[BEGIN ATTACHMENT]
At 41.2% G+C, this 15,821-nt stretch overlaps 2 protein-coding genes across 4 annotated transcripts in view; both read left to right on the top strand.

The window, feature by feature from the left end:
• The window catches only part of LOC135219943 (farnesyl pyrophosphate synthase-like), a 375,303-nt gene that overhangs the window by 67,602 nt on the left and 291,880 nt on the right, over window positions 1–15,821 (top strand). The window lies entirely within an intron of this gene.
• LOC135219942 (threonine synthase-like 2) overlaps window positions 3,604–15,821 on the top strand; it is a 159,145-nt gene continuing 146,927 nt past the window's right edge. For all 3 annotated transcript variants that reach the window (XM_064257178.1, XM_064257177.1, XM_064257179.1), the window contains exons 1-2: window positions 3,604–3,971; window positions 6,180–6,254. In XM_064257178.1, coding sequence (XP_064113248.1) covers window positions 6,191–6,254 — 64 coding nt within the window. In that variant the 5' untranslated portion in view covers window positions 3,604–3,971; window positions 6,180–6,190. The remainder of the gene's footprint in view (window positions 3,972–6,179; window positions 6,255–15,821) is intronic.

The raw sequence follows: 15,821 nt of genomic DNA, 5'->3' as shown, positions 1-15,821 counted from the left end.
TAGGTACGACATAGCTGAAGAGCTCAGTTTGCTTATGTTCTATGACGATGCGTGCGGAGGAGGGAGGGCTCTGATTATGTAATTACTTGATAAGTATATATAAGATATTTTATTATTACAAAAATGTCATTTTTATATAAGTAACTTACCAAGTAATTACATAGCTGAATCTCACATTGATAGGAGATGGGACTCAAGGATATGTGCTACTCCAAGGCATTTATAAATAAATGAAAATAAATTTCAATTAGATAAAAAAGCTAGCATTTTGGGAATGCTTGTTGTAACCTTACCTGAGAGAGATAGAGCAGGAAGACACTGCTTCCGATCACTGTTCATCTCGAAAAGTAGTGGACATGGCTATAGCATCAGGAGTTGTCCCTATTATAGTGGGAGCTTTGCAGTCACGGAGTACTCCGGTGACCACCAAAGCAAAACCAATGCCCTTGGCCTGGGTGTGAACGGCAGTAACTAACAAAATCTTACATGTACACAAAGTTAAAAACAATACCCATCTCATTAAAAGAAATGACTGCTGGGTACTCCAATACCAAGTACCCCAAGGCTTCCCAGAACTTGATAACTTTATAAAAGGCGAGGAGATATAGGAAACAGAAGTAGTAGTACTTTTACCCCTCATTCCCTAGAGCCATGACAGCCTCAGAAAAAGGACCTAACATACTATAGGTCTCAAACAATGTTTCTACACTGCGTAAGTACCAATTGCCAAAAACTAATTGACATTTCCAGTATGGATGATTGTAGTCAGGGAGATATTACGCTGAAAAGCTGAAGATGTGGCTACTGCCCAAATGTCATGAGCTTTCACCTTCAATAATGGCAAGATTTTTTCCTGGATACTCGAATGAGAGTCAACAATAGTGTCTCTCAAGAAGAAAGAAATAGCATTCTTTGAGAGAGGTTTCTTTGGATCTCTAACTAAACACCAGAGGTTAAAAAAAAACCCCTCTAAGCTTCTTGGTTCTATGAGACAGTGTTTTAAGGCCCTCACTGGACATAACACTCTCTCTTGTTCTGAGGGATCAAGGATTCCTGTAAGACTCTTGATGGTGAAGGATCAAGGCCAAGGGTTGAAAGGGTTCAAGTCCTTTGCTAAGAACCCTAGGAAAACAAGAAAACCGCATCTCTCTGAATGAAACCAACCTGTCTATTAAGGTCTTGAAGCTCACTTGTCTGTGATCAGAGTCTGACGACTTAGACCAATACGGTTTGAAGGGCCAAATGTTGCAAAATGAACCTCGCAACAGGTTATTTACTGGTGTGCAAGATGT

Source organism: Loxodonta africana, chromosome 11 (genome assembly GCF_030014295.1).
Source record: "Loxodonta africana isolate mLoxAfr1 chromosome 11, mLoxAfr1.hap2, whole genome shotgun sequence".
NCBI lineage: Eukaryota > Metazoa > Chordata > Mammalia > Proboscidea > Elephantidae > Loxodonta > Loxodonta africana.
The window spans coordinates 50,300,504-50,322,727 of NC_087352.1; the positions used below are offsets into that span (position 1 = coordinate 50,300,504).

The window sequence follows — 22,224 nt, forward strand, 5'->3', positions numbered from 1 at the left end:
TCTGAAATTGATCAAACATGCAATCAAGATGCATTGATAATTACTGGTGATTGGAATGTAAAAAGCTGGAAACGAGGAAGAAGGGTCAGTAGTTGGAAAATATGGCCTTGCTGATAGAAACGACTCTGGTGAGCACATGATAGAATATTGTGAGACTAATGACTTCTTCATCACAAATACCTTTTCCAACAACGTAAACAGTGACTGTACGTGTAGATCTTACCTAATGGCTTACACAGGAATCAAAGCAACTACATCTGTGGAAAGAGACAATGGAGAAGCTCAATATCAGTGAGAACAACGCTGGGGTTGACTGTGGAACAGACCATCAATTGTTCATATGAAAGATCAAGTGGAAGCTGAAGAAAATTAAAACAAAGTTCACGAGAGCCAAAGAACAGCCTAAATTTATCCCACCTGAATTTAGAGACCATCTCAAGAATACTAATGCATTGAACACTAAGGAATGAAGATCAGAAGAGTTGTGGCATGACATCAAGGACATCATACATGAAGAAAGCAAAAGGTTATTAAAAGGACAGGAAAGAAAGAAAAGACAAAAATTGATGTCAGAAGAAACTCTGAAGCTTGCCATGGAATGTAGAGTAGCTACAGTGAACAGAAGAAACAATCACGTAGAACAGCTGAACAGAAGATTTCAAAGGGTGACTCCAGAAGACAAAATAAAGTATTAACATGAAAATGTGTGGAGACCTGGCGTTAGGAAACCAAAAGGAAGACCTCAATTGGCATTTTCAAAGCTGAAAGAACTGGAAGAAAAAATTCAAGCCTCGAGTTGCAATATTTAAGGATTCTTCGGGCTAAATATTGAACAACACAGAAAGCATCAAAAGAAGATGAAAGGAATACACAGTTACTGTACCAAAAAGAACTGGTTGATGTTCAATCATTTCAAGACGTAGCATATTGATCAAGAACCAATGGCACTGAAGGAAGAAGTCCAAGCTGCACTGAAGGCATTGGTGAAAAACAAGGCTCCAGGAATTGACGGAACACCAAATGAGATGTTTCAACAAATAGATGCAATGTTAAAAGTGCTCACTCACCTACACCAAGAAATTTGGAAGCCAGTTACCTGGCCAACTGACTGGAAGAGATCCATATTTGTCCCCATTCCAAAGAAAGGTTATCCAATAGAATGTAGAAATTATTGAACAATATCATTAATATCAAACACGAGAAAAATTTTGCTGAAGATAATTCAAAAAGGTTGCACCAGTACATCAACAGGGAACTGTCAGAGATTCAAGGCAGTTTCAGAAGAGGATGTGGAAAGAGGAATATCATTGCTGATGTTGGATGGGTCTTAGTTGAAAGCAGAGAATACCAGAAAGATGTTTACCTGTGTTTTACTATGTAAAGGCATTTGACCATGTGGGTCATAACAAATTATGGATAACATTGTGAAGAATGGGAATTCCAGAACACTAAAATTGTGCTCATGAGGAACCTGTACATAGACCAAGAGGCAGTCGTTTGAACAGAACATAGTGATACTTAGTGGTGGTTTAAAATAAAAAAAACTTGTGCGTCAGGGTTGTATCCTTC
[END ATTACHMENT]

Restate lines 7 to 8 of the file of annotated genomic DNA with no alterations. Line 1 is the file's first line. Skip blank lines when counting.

Source organism: Loxodonta africana, chromosome 11 (genome assembly GCF_030014295.1).
Source record: "Loxodonta africana isolate mLoxAfr1 chromosome 11, mLoxAfr1.hap2, whole genome shotgun sequence".